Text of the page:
May 12, 2021

Chile earthquake: 6 dead, almost a million evacuated

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Screen shot 2014-04-02 at 12.39.36 PMFrom Chicago Tribune News

Tribune wire reports

SANTIAGO, Chile—Hundreds of thousands of people evacuated from Chile’s low-lying coastal areas returned home Wednesday morning after authorities called off a tsunami alarm as damage from a massive overnight earthquake seemed mostly limited.

The major earthquake, with a magnitude 8.2, struck off the coast of northern Chile on Tuesday, killing six and triggering a tsunami that pounded the shore with 7-foot waves.

Officials said the dead included people–a firefighter among them–who were crushed by collapsing walls or were killed by heart attacks.

Angamos, a key copper exporting port in northern Mejillones, escaped major damage, but workers were evacuated as a precaution, port union leader Enrique Solar told Reuters.

The U.S. Geological Survey said the quake was shallow at 12.5 miles below the seabed and struck about 950 miles from the capital, Santiago. The most heavily affected area appeared to be the mining port of Iquique near the Peruvian border.

The country’s president, Michelle Bachelet, declared parts of Chile’s north a disaster zone, promising troops and police reinforcements to maintain order while damage was repaired after landslides blocked roads.Authorities were evaluating the full extent of damage.

Bachelet was scheduled to visit the affected areas later Wednesday.

Over 900,000 people were evacuated from the coastline along Chile. Many still have fresh memories of a deadly February 2010 quake and tsunami that struck the country’s central-southern regions fresh in its memory.

An unusually large number of tremors that preceded Tuesday’s quake unnerved residents, who emptied beaches, rushed to buy emergency rations, and prepared for an eventual evacuation.

“The government of Chile has been working hard to improve the awareness of people living along the coast to the threat from tsunamis and on what to do if one is approaching,” said Steven Godby, an expert in disaster management at Nottingham Trent University in Nottingham, England.

“Several tsunami drills have taken place since the (earthquake and) tsunami that killed an estimated 500 plus Chileans in February 2010, and recent earthquakes in the region have helped to keep the threat firmly in people’s minds,” he added.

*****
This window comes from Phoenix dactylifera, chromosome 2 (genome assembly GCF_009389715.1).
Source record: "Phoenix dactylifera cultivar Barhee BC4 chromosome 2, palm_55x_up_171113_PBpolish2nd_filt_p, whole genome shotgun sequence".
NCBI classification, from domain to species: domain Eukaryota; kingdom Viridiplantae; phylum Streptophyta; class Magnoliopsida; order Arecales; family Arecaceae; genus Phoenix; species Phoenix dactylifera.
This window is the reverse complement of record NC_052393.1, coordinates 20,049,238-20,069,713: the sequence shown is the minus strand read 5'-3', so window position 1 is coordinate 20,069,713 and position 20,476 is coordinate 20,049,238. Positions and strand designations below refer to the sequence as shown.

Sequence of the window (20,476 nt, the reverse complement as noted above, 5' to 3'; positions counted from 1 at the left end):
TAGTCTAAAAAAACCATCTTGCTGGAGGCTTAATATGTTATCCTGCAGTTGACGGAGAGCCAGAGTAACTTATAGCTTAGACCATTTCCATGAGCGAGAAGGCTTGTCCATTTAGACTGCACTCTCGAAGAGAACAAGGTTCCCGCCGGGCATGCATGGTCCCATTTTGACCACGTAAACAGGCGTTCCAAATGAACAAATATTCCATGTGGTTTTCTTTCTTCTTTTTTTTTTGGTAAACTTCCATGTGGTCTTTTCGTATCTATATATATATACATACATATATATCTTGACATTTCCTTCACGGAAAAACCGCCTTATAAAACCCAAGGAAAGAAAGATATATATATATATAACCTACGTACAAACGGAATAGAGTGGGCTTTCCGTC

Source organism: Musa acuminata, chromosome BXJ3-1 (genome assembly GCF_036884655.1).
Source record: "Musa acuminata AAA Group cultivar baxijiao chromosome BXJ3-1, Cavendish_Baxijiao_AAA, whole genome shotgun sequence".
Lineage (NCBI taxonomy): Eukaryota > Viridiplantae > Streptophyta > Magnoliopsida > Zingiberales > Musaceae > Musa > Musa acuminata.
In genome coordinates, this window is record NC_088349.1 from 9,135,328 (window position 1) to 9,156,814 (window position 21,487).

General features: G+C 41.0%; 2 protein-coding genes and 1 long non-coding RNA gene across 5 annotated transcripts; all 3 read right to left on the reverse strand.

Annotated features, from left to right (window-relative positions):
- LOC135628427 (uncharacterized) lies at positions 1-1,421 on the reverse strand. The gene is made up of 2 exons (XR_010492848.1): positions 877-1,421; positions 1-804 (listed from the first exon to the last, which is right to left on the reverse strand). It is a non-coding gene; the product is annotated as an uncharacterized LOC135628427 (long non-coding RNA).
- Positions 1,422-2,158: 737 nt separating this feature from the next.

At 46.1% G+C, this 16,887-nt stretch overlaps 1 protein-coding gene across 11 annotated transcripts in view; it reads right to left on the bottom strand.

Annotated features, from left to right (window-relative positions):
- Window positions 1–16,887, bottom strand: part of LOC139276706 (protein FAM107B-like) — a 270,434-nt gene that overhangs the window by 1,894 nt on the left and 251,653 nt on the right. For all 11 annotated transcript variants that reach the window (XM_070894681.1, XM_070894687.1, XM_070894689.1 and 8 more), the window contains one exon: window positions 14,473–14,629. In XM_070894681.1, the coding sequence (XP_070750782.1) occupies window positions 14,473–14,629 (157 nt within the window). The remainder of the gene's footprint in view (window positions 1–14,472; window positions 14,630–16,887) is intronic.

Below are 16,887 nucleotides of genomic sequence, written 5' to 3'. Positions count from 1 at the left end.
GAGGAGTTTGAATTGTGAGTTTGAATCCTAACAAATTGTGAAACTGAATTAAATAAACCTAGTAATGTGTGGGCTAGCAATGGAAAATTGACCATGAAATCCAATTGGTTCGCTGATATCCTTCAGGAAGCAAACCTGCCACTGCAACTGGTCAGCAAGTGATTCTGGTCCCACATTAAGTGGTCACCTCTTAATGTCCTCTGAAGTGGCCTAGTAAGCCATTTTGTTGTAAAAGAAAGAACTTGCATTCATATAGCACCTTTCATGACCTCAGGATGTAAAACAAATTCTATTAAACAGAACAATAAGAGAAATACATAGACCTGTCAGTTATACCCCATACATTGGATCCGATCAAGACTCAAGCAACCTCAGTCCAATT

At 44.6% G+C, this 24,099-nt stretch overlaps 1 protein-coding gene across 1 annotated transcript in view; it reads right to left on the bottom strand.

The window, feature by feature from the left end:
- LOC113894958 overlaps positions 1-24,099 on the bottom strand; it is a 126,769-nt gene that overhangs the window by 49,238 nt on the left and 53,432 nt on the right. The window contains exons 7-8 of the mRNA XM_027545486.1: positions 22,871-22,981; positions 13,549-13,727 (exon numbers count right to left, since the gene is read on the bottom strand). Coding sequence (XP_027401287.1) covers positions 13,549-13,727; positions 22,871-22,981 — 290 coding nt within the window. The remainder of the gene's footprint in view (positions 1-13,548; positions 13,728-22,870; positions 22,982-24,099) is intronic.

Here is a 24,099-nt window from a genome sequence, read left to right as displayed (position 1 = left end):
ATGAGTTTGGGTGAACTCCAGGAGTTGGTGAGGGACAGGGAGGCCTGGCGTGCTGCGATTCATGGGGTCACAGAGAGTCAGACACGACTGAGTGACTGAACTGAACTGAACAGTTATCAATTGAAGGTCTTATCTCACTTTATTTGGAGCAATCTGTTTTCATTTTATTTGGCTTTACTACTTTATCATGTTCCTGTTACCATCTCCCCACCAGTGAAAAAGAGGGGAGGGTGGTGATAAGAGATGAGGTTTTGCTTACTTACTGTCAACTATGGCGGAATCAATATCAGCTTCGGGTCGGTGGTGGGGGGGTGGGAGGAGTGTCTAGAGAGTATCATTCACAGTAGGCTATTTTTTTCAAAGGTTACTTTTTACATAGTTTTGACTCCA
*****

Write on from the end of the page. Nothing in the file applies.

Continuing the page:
High alert

Iquique is a key port, close to Chile’s main copper mines. The area has been on high alert in recent weeks after an unusual number of tremors, and a series of aftershocks further frayed nerves in the early hours Wednesday.

Seismic Chile has strict tremor-proof construction regulations and most residents stay calm during quakes, which helps to limit harm.

State-owned miner Codelco and other major copper companies reported no harm to workers or mines and said operations in northern Chile were normal. Still, the massive Collahuasi mine evacuated workers so they could be with their families.

History of quakes

Much of Chile’s coast borders the oceanic Nazca tectonic plate, which is being pushed under the continental South American plate, creating a geologic hot spot responsible for the creation of the Andes mountains.

That pressure can produce earthquakes greater than magnitude 9, the same class of temblor that caused the 2004 Sumatra and 2011 Japan tsunamis.

Southern Chile produced the most powerful earthquake on record, a magnitude 9.5 temblor in 1960 which killed thousands around the city of Valdivia and brought tsunamis to Hawaii, Japan, the Philippines and the U.S. West Coast. A magnitude 8.8 earthquake in southern Chile killed 524 people and destroyed 220,000 homes in 2010.

Swarms of earthquakes off the northern coast, including a magnitude 6.7 shaker that struck March 16, preceded Tuesday’s temblor.

But one earthquake expert who has studied the area warned Tuesday that the quake was unlikely to have relieved the enormous pressures that have built up along the massive fault, which he said had not broken in that area since 1877.

“It’s probably not big enough to have released all of the energy that had been stored up along that locked plate boundary for the last 140 years or so,” said Rick Allmendinger, a Cornell University professor of Earth and atmospheric sciences. “Is this the big one for that area? Or was it a foreshock to a presumably even bigger earthquake?”

Reuters and Los Angeles Times contributed.

For more on this story go to:,0,5625672.story

Related story:

This chart explains why copper prices jumped after the earthquake off of Chile

By Sam Ro from Business Insider

screen shot 2014-04-01 at 8.56.32 pmChart: FinViz: Copper instantly reacts to the earthquake.

A massive 8.0 earthquake just struck off the shore of Chile, and a tsunami warning has been issued.

One of the first markets to react was the commodities market with copper prices ticking higher.

It was a modest $0.02 jump, but it was a clear and noticeable jump.

Why did this happen?

Chile is the largest producer of the world’s copper.

Check out the pink block in the chart below from Morgan Stanley.

For some context, here’s Morgan Stanley’s Adam Longson on the current state of the copper supply:

An acute global copper scrap shortage that ultimately cannibalized the refined market in China was the key driver behind lower-than-expected supply growth in 2H13. We expect this phenomenon to spill into 2014. Meanwhile, this year has already seen an extended strike at most of Chile’s key copper exporting ports which, according to Codelco, affected at least 20Kt of copper shipments.

All of this is a big deal because copper is arguably the most important industrial metal in the world.

For more on this story go to:

See also iNews Cayman story dated April1 2014 “Copper price falls on Chinese concerns” at:


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